On June 12, 2017, Defendants' counsel sent to Plaintiff's counsel Touching Angels's Answers to Plaintiff's First Set of Interrogatories. On the same date, Defendants' counsel sent to Plaintiff's counsel a three-page “earnings record” of payments Defendants made to Plaintiff, but did not send any other documents deemed responsive by the Plaintiff. Plaintiff sent two letters to Defendants' counsel setting out the deficiencies in Defendants' discovery responses. (See Pl.'s Letter to Defs. dated 6/14/17, Pl. Ex. E, ECF No. 16-6; Pl.'s Letter to Defs. dated 6/21/17, Pl. Ex. F, ECF No. 16-7.) In Plaintiff's view, the Defendants' responses constituted a failure to answer or respond under Fed.R.Civ.P. 34(b) and Fed.R.Civ.P. 37(a). (Mem. 3-4.)

         On June 27, 2017, Defendants' counsel sent to Plaintiff's counsel documents that Defendants' counsel identified as being referenced in his clients' earlier discovery responses. On June 28, 2017, Plaintiff's counsel sent an email to Defendants' counsel to say that these documents were not a complete response, and asking if Defendants intended to remedy the alleged failure. Defendants' counsel did not respond to the email. (Mem. 4.)

         On July 11, 2017, Plaintiff served Defendants with a Motion to Compel. (Pl. Ex. G, ECF No. 16-8.) The parties then began to engage in settlement discussions, which culminated in a Consent Decree obligating Defendants to pay Ms. Smith $4, 000-the maximum amount available to her under the FLSA and the MWHL. (ECF No. 14.) On September 11, 2017, Plaintiff moved for attorneys' fees and costs. (ECF Nos. 15, 16.)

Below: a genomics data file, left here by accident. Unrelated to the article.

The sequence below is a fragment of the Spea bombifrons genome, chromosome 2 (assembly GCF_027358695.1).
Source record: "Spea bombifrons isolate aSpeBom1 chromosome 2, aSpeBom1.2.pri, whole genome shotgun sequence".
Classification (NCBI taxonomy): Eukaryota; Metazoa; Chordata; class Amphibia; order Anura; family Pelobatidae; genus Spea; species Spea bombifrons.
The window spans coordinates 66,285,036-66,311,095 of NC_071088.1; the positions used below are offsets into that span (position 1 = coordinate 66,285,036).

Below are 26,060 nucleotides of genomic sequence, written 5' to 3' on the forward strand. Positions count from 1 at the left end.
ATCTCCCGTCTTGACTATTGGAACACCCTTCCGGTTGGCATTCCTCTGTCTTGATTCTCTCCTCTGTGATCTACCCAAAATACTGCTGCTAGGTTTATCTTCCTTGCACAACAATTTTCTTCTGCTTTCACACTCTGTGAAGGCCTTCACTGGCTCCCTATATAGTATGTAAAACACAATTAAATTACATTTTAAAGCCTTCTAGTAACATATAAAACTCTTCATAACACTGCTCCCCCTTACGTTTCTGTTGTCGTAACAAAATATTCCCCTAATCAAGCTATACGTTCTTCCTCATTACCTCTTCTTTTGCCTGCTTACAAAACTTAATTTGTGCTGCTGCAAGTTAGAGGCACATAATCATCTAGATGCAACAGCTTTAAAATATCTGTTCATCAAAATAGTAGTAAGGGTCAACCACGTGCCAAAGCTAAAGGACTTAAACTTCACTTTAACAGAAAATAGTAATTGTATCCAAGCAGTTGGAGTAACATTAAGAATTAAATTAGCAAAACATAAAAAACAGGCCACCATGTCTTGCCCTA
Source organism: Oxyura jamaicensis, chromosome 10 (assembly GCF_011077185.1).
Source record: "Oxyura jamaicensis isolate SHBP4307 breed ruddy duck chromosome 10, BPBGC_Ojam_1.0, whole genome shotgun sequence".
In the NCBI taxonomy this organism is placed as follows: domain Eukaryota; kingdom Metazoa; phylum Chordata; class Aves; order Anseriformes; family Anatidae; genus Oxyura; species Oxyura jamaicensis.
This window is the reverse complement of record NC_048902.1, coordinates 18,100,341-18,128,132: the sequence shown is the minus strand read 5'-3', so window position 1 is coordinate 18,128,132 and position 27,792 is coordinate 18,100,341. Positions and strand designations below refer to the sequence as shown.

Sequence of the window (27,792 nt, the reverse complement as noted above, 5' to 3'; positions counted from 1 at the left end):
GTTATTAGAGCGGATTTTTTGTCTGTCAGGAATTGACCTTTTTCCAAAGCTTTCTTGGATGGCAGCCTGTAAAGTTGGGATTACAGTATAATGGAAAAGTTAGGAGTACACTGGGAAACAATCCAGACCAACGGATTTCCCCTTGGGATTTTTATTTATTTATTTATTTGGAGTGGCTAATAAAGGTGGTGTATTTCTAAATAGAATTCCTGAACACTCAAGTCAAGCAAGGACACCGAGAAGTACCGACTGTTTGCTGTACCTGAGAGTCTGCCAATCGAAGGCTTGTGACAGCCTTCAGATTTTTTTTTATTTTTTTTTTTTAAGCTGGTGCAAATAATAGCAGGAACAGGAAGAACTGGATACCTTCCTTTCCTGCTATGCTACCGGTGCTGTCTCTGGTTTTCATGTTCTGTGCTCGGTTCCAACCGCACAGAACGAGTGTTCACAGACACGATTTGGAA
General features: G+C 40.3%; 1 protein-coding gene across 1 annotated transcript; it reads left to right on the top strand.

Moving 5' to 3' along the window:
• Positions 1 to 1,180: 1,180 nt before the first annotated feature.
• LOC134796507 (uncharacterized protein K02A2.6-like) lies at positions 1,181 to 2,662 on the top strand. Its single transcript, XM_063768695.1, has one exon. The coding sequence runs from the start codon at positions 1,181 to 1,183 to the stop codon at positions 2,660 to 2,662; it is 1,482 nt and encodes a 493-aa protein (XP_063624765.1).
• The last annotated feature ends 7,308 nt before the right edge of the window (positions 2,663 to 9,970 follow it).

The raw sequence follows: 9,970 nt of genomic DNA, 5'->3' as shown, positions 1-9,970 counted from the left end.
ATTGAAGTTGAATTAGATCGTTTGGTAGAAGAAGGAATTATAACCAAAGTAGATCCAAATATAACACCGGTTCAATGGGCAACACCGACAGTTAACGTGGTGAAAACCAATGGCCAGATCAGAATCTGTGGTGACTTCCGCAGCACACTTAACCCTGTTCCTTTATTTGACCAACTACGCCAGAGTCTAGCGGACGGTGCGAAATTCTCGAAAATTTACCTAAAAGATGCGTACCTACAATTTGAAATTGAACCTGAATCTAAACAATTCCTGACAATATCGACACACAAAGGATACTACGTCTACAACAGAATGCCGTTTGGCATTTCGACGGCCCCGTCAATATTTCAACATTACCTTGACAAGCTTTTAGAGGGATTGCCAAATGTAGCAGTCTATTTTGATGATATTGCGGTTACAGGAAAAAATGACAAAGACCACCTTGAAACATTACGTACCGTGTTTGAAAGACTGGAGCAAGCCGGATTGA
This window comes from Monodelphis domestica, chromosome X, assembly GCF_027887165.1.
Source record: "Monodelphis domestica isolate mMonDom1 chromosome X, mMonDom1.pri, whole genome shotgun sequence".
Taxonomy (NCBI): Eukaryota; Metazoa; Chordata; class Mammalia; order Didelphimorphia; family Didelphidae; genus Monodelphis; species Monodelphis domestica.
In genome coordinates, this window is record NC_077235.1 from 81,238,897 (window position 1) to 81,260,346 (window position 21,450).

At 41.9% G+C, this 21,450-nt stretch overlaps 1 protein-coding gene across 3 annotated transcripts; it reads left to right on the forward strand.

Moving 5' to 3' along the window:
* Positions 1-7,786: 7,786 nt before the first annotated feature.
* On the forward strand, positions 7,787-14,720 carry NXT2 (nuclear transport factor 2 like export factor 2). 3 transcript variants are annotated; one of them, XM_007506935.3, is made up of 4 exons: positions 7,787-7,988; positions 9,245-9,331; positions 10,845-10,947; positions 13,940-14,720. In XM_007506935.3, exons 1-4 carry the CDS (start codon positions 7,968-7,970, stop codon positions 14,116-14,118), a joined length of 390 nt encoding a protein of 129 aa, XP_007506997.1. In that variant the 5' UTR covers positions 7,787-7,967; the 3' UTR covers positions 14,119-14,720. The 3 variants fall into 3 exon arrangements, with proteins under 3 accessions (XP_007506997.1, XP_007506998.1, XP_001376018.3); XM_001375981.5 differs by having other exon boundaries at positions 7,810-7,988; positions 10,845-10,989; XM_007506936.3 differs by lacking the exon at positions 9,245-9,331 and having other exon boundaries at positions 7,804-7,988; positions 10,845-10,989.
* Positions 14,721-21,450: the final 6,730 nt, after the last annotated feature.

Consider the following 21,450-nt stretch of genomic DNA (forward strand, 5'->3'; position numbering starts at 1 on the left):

On September 21, 2017, the Defendants presented Plaintiff with two checks pursuant to the Consent Decree. In the Plaintiff's view, however, the tax withholdings appeared too high. Plaintiff sent numerous emails and letters seeking to remedy the alleged shortcoming. On October 25, 2017, having not received a reply from the Defendants, the Plaintiff filed a Motion to Enforce Consent Decree and for Entry of Consent Judgment. (ECF No. 18.) Defendants filed a Response on November 13, 2017. (ECF No. 21.)

         DISCUSSION

         Prevailing parties in an FLSA action are “entitled to an award of attorney's fees and costs that they establish as reasonable.” Jackson v. Estelle's Place, LLC, 391 F. App'x 239, 242 (4th Cir. 2010); see also 29 U.S.C. § 216(b) (The Court “shall, in addition to any judgment awarded to the plaintiff or plaintiffs, allow a reasonable attorney's fee to be paid by the defendant, and costs of the action.”)

         I. Motion for Attorneys' Fees and Costs

         A. Attorneys' Fees

         While the payment of attorney's fees and costs to the plaintiff is mandatory, “[t]he amount of the attorney's fees . . . is within the sound discretion of the trial court.” Burnley v. Short, 730 F.2d 136, 141 (4th Cir. 1984). “The first step in determining the reasonable attorney's fees is to calculate the lodestar-that is, ‘the number of hours reasonably expended on the litigation times a reasonable hourly rate.'” Andrade v. Aerotek, Inc., 852 F.Supp.2d 637, 640 (D. Md. 2012) (quoting Blum v. Stenson, 465 U.S. 886, 888 (1984)). In assessing the reasonableness of the requested fee, the court considers the following twelve factors, known as the Johnson factors:

(1) the time and labor expended; (2) the novelty and difficulty of the questions raised; (3) the skill required to properly perform the legal services rendered; (4) the attorney's opportunity costs in pressing the instant litigation; (5) the customary fee for like work; (6) the attorney's expectations at the outset of the litigation; (7) the time limitations imposed by the client or circumstances; (8) the amount in controversy and the results obtained; (9) the experience, reputation and ability of the attorney; (10) the undesirability of the case within the legal community in which the ...